Hagerstown in Washington County, Maryland — The American Northeast (Mid-Atlantic)
Washington Confederate Cemetery
The Cemetery was formally dedicated on June 15, 1877. The keynote speaker was former Confederate General Fitzhugh Lee.
In September, 1961, former President Dwight D. Eisenhower and General Ulysses S. Grant III rededicated Washington Confederate Cemetery in a large ceremony commemorating the centennial anniversary
President Dwight D. Eisenhower, speaking at the 1961 rededication of the cemetery.Washington County Historical Society
(Left center picture)
Col. Isaac E. Avery, 6th North Carolina State Troops (1826-1863) Richard Clem
At Gettysburg, Avery commanded Hoke's Brigade in an assault on Cemetery Hill late in the evening of July 2,1863. Mortally wounded in the assault, he broke off a nearby twig and wrote the following note in his own blood to his second-in-command: "Major: Tell my father that I died with my face to the enemy." Col Avery soon passed and his servent Elijah attempted to return the remains to North Carolina for burial. However, hot and foul weather, road conditions and the movements of the armies delayed his efforts and Elijah made it only as far as Williamsport where the Colonel had to be buried.After the war, Avery was re-interred here. The note is today held in the collection of the North Carolina State Archives.
(Right upper picture)
Former Confederate General Fitzhugh Lee, center, on gray horse. This photo was taken in Havana, Cuba in 1898 while he served as a major general in the U.S. Volunteers during the Spanish-American War. Stephen R. Bockmiller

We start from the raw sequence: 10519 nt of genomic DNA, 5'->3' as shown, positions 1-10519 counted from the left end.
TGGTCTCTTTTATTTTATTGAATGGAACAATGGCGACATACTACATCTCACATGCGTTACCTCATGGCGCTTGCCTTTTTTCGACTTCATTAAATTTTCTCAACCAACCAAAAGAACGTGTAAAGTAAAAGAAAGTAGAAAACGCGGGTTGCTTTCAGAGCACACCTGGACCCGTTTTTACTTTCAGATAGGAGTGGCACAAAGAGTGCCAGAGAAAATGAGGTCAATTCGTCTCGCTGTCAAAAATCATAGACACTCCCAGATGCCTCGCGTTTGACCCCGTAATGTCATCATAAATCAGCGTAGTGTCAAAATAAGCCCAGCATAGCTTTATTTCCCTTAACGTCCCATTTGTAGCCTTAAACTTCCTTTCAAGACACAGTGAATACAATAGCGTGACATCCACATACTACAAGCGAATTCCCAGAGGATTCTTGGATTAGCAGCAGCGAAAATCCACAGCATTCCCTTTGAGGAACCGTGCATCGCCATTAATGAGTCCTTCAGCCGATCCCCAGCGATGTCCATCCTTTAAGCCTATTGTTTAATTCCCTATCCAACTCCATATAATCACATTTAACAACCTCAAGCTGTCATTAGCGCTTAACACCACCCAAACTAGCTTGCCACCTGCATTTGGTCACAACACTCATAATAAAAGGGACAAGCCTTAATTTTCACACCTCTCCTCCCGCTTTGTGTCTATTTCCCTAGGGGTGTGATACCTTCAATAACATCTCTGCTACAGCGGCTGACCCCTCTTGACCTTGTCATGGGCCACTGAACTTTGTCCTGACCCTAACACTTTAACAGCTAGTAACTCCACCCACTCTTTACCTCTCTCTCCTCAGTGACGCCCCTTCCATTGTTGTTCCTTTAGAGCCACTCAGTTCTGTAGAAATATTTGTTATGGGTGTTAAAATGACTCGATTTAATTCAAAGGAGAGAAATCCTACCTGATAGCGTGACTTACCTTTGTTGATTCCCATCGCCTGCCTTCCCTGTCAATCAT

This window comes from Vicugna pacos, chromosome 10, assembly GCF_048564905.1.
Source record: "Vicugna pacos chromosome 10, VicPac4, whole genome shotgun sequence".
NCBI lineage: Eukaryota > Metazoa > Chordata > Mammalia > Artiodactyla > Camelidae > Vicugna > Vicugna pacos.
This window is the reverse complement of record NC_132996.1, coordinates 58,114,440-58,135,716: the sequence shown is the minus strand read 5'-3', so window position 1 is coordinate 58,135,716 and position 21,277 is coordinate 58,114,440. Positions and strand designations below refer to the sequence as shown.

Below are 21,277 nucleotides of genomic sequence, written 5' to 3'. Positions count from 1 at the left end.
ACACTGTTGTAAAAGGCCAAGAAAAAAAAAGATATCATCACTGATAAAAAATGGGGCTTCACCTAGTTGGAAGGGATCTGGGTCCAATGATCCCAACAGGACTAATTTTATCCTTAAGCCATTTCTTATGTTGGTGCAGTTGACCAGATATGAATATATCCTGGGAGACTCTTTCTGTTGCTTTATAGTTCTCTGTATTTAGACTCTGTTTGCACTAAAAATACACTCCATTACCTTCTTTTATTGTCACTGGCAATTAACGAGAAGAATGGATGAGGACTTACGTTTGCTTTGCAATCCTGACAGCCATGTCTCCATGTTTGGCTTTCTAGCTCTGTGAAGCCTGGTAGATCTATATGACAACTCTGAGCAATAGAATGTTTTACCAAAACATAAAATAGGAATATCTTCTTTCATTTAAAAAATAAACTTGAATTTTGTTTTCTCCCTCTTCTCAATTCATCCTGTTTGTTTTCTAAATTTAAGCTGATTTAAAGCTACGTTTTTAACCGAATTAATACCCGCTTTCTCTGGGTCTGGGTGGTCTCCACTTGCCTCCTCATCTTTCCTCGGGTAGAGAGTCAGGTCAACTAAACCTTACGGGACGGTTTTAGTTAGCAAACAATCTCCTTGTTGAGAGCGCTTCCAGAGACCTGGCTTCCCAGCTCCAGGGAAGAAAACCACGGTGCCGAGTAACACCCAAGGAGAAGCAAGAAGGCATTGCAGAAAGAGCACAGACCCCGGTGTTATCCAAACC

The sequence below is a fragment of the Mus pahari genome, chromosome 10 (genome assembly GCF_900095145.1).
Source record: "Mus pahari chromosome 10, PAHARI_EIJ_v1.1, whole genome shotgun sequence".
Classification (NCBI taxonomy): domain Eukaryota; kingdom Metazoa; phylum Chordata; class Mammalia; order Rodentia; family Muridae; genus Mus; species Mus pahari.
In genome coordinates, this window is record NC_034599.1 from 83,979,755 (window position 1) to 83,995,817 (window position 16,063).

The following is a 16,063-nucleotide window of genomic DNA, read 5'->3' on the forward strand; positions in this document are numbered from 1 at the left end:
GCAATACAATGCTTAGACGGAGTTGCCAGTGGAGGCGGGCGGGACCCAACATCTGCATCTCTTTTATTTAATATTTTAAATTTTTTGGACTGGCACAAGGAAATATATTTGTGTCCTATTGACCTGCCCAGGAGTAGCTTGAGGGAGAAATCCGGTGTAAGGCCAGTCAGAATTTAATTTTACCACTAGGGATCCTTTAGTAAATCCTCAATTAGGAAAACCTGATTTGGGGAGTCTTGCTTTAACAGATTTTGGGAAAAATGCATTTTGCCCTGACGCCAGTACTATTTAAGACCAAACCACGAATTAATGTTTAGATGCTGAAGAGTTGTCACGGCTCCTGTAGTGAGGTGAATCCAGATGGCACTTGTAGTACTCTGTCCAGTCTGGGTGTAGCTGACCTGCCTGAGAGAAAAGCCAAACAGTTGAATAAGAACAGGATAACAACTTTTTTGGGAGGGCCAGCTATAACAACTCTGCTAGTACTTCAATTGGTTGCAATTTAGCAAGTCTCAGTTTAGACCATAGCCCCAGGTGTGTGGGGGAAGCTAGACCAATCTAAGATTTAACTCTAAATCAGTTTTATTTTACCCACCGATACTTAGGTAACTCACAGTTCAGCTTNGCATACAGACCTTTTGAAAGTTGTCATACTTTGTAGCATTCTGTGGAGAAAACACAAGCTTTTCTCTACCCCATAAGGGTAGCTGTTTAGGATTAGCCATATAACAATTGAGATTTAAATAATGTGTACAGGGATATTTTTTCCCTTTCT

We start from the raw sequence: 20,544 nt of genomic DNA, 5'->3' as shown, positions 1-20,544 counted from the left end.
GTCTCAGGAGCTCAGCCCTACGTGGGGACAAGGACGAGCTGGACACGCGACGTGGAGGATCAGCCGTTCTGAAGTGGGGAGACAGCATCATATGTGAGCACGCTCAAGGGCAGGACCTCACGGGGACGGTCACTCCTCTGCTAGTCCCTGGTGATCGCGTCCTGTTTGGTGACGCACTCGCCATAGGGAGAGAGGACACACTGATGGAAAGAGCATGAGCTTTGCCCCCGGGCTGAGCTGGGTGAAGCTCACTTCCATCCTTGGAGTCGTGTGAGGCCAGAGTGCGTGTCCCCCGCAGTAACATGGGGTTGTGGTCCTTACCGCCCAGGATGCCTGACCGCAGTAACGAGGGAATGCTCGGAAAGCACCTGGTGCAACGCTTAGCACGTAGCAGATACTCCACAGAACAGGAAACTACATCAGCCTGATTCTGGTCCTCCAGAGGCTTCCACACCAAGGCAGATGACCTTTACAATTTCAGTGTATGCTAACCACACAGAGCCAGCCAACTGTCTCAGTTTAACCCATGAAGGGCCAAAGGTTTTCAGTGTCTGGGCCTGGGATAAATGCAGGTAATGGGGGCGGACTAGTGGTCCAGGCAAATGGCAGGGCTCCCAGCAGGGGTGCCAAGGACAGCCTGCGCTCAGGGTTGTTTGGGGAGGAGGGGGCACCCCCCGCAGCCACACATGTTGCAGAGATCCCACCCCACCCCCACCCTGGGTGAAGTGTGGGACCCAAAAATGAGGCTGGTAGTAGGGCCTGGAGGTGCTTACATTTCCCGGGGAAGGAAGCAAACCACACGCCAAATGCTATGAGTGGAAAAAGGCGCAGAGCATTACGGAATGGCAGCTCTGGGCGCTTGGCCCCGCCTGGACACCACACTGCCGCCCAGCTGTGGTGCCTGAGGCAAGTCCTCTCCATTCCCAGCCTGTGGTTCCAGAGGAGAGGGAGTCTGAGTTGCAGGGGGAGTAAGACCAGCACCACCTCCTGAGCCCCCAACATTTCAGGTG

(Right lower picture)
Col. Samuel P. Lumpkin, 44th Georgia Infantry
Col. Lumpkin was wounded in the leg by artillery fire on the first day of the Battle of Gettysburg. His leg amputated, he was transported in the "long wagon train of misery" in the Confederate retreat toward Virginia. Unable to go any further, Lumpkin was left in Hagerstown by the retreating army and fell into Union hands. In September, he died in Hagerstown of typhoid. Originally buried in the Presbyterian Church Cemetery, he was moved here in 1913.
Erected by Heart of the Civil War Maryland Heritage Area.
Location. 39° 37.738′ N, 77° 43.514′ W. Marker is in Hagerstown, Maryland, in Washington County. Marker is on outh Potomac Street (Maryland Route 65), on the right when traveling north. Located between Spruce Street and Garlinger Avenue. Touch for map. Marker is in this post office area: Hagerstown MD 21740, United States of America. Touch for directions.
Other nearby markers. At least 8 other markers are within walking distance of this marker. A different marker also named Washington Confederate Cemetery (within shouting distance of this marker); Jacob Wheaton (about 300 feet away, measured in a direct line); Thomas Kennedy (about 700 feet away); Rose Hill Cemetery (approx. ¼ mile away); a different marker also named Thomas Kennedy Matthias Peter Möller (approx. ¼ mile away); John V. Jamison, Sr. and John V. Jamison Jr. (approx. ¼ mile away); Mary Lemist Titcomb (approx. ¼ mile away). Touch for a list and map of all markers in Hagerstown.
Categories. • Cemeteries & Burial Sites • War, US Civil •
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Credits. This page was last revised on June 16, 2016. This page originally submitted on July 23, 2011, by Mike Stroud of Bluffton, South Carolina. This page has been viewed 1,218 times since then and 157 times this year. Photos: 1, 2, 3, 4, 5, 6, 7, 8, 9, 10, 11, 12. submitted on July 23, 2011, by Mike Stroud of Bluffton, South Carolina.